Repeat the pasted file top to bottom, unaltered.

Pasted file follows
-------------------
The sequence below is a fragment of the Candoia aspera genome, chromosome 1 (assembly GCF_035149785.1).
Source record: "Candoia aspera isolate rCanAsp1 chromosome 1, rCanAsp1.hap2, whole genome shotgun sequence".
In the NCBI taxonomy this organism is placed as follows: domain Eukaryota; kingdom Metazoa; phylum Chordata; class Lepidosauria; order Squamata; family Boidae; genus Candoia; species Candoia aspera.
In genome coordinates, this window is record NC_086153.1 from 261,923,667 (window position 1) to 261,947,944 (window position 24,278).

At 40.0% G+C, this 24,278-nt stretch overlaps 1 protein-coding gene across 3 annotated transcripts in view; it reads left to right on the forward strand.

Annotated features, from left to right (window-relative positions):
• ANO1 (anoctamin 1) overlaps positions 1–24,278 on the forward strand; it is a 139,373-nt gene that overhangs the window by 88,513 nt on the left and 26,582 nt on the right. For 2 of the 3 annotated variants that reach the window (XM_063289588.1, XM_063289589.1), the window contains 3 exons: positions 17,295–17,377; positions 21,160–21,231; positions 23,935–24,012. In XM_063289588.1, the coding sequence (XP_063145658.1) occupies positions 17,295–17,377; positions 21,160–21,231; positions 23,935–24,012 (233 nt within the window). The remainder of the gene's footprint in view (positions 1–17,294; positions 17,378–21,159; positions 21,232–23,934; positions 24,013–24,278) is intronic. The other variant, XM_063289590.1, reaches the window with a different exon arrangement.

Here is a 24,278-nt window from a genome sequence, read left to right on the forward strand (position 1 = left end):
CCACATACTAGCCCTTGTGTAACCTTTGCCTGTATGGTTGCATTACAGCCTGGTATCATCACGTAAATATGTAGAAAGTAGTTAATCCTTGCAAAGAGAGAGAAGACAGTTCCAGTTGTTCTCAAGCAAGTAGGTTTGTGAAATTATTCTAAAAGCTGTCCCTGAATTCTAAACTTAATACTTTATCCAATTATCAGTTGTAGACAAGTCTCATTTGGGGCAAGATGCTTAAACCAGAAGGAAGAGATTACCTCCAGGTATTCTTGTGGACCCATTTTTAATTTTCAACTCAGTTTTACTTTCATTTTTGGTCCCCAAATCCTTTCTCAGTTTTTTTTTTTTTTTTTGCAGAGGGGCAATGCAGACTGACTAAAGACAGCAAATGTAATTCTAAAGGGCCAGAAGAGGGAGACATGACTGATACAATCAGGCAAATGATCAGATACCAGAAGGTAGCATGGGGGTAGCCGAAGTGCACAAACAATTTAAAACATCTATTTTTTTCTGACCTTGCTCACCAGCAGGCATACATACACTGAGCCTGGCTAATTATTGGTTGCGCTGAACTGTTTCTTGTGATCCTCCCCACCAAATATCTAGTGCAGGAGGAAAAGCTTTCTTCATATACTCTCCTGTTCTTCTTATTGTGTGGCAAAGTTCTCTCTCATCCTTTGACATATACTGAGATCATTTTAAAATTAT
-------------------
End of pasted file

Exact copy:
The sequence below is a fragment of the Candoia aspera genome, chromosome 1 (assembly GCF_035149785.1).
Source record: "Candoia aspera isolate rCanAsp1 chromosome 1, rCanAsp1.hap2, whole genome shotgun sequence".
In the NCBI taxonomy this organism is placed as follows: domain Eukaryota; kingdom Metazoa; phylum Chordata; class Lepidosauria; order Squamata; family Boidae; genus Candoia; species Candoia aspera.
In genome coordinates, this window is record NC_086153.1 from 261,923,667 (window position 1) to 261,947,944 (window position 24,278).

At 40.0% G+C, this 24,278-nt stretch overlaps 1 protein-coding gene across 3 annotated transcripts in view; it reads left to right on the forward strand.

Annotated features, from left to right (window-relative positions):
• ANO1 (anoctamin 1) overlaps positions 1–24,278 on the forward strand; it is a 139,373-nt gene that overhangs the window by 88,513 nt on the left and 26,582 nt on the right. For 2 of the 3 annotated variants that reach the window (XM_063289588.1, XM_063289589.1), the window contains 3 exons: positions 17,295–17,377; positions 21,160–21,231; positions 23,935–24,012. In XM_063289588.1, the coding sequence (XP_063145658.1) occupies positions 17,295–17,377; positions 21,160–21,231; positions 23,935–24,012 (233 nt within the window). The remainder of the gene's footprint in view (positions 1–17,294; positions 17,378–21,159; positions 21,232–23,934; positions 24,013–24,278) is intronic. The other variant, XM_063289590.1, reaches the window with a different exon arrangement.

Here is a 24,278-nt window from a genome sequence, read left to right on the forward strand (position 1 = left end):
CCACATACTAGCCCTTGTGTAACCTTTGCCTGTATGGTTGCATTACAGCCTGGTATCATCACGTAAATATGTAGAAAGTAGTTAATCCTTGCAAAGAGAGAGAAGACAGTTCCAGTTGTTCTCAAGCAAGTAGGTTTGTGAAATTATTCTAAAAGCTGTCCCTGAATTCTAAACTTAATACTTTATCCAATTATCAGTTGTAGACAAGTCTCATTTGGGGCAAGATGCTTAAACCAGAAGGAAGAGATTACCTCCAGGTATTCTTGTGGACCCATTTTTAATTTTCAACTCAGTTTTACTTTCATTTTTGGTCCCCAAATCCTTTCTCAGTTTTTTTTTTTTTTTTTGCAGAGGGGCAATGCAGACTGACTAAAGACAGCAAATGTAATTCTAAAGGGCCAGAAGAGGGAGACATGACTGATACAATCAGGCAAATGATCAGATACCAGAAGGTAGCATGGGGGTAGCCGAAGTGCACAAACAATTTAAAACATCTATTTTTTTCTGACCTTGCTCACCAGCAGGCATACATACACTGAGCCTGGCTAATTATTGGTTGCGCTGAACTGTTTCTTGTGATCCTCCCCACCAAATATCTAGTGCAGGAGGAAAAGCTTTCTTCATATACTCTCCTGTTCTTCTTATTGTGTGGCAAAGTTCTCTCTCATCCTTTGACATATACTGAGATCATTTTAAAATTAT